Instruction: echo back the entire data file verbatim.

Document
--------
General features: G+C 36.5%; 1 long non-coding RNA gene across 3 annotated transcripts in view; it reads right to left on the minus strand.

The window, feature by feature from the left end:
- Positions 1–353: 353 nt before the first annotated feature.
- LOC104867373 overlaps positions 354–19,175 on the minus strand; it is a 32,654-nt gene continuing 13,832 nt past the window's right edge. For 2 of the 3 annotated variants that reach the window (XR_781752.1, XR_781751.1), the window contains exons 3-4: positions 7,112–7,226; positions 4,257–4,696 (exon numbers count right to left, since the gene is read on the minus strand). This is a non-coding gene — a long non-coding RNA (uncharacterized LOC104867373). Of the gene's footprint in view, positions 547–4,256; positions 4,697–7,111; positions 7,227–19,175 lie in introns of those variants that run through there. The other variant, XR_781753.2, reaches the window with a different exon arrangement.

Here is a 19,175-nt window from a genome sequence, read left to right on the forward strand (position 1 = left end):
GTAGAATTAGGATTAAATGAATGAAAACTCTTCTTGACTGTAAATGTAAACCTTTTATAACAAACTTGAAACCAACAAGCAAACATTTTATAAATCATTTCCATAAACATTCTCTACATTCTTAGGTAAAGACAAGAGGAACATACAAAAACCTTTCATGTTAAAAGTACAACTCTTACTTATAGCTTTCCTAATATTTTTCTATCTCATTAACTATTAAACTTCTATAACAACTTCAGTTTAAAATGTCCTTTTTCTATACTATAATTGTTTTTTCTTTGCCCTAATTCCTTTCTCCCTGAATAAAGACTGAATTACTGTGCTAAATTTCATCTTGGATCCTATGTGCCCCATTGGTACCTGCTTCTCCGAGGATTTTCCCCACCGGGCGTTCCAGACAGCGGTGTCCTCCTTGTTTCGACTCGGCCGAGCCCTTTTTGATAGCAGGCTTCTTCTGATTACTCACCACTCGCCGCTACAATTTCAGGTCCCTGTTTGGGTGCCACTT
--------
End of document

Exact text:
General features: G+C 36.5%; 1 long non-coding RNA gene across 3 annotated transcripts in view; it reads right to left on the minus strand.

The window, feature by feature from the left end:
- Positions 1–353: 353 nt before the first annotated feature.
- LOC104867373 overlaps positions 354–19,175 on the minus strand; it is a 32,654-nt gene continuing 13,832 nt past the window's right edge. For 2 of the 3 annotated variants that reach the window (XR_781752.1, XR_781751.1), the window contains exons 3-4: positions 7,112–7,226; positions 4,257–4,696 (exon numbers count right to left, since the gene is read on the minus strand). This is a non-coding gene — a long non-coding RNA (uncharacterized LOC104867373). Of the gene's footprint in view, positions 547–4,256; positions 4,697–7,111; positions 7,227–19,175 lie in introns of those variants that run through there. The other variant, XR_781753.2, reaches the window with a different exon arrangement.

Here is a 19,175-nt window from a genome sequence, read left to right on the forward strand (position 1 = left end):
GTAGAATTAGGATTAAATGAATGAAAACTCTTCTTGACTGTAAATGTAAACCTTTTATAACAAACTTGAAACCAACAAGCAAACATTTTATAAATCATTTCCATAAACATTCTCTACATTCTTAGGTAAAGACAAGAGGAACATACAAAAACCTTTCATGTTAAAAGTACAACTCTTACTTATAGCTTTCCTAATATTTTTCTATCTCATTAACTATTAAACTTCTATAACAACTTCAGTTTAAAATGTCCTTTTTCTATACTATAATTGTTTTTTCTTTGCCCTAATTCCTTTCTCCCTGAATAAAGACTGAATTACTGTGCTAAATTTCATCTTGGATCCTATGTGCCCCATTGGTACCTGCTTCTCCGAGGATTTTCCCCACCGGGCGTTCCAGACAGCGGTGTCCTCCTTGTTTCGACTCGGCCGAGCCCTTTTTGATAGCAGGCTTCTTCTGATTACTCACCACTCGCCGCTACAATTTCAGGTCCCTGTTTGGGTGCCACTT